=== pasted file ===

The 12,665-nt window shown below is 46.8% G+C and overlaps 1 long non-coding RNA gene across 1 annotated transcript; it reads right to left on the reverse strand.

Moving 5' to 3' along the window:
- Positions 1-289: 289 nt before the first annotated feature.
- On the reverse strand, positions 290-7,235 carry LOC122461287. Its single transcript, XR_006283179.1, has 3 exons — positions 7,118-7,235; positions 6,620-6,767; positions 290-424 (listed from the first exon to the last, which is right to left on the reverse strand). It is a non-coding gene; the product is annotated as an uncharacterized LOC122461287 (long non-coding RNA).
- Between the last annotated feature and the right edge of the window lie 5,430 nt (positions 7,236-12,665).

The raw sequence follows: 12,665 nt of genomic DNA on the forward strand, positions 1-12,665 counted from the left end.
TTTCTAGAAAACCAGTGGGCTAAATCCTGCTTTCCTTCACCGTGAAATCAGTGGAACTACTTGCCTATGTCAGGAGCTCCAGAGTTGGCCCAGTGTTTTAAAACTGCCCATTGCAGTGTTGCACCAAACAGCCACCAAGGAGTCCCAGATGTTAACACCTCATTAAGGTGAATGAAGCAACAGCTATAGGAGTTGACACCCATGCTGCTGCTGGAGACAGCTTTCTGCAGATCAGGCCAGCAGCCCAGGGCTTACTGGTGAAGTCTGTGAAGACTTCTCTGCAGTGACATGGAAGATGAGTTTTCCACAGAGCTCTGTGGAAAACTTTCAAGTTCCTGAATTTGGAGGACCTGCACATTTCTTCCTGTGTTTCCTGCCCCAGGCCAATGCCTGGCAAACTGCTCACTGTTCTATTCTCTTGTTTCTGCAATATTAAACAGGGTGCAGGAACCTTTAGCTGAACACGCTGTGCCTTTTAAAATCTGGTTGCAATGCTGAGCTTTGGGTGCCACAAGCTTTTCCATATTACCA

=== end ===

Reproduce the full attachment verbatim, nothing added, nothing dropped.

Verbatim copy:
The 12,665-nt window shown below is 46.8% G+C and overlaps 1 long non-coding RNA gene across 1 annotated transcript; it reads right to left on the reverse strand.

Moving 5' to 3' along the window:
- Positions 1-289: 289 nt before the first annotated feature.
- On the reverse strand, positions 290-7,235 carry LOC122461287. Its single transcript, XR_006283179.1, has 3 exons — positions 7,118-7,235; positions 6,620-6,767; positions 290-424 (listed from the first exon to the last, which is right to left on the reverse strand). It is a non-coding gene; the product is annotated as an uncharacterized LOC122461287 (long non-coding RNA).
- Between the last annotated feature and the right edge of the window lie 5,430 nt (positions 7,236-12,665).

The raw sequence follows: 12,665 nt of genomic DNA on the forward strand, positions 1-12,665 counted from the left end.
TTTCTAGAAAACCAGTGGGCTAAATCCTGCTTTCCTTCACCGTGAAATCAGTGGAACTACTTGCCTATGTCAGGAGCTCCAGAGTTGGCCCAGTGTTTTAAAACTGCCCATTGCAGTGTTGCACCAAACAGCCACCAAGGAGTCCCAGATGTTAACACCTCATTAAGGTGAATGAAGCAACAGCTATAGGAGTTGACACCCATGCTGCTGCTGGAGACAGCTTTCTGCAGATCAGGCCAGCAGCCCAGGGCTTACTGGTGAAGTCTGTGAAGACTTCTCTGCAGTGACATGGAAGATGAGTTTTCCACAGAGCTCTGTGGAAAACTTTCAAGTTCCTGAATTTGGAGGACCTGCACATTTCTTCCTGTGTTTCCTGCCCCAGGCCAATGCCTGGCAAACTGCTCACTGTTCTATTCTCTTGTTTCTGCAATATTAAACAGGGTGCAGGAACCTTTAGCTGAACACGCTGTGCCTTTTAAAATCTGGTTGCAATGCTGAGCTTTGGGTGCCACAAGCTTTTCCATATTACCA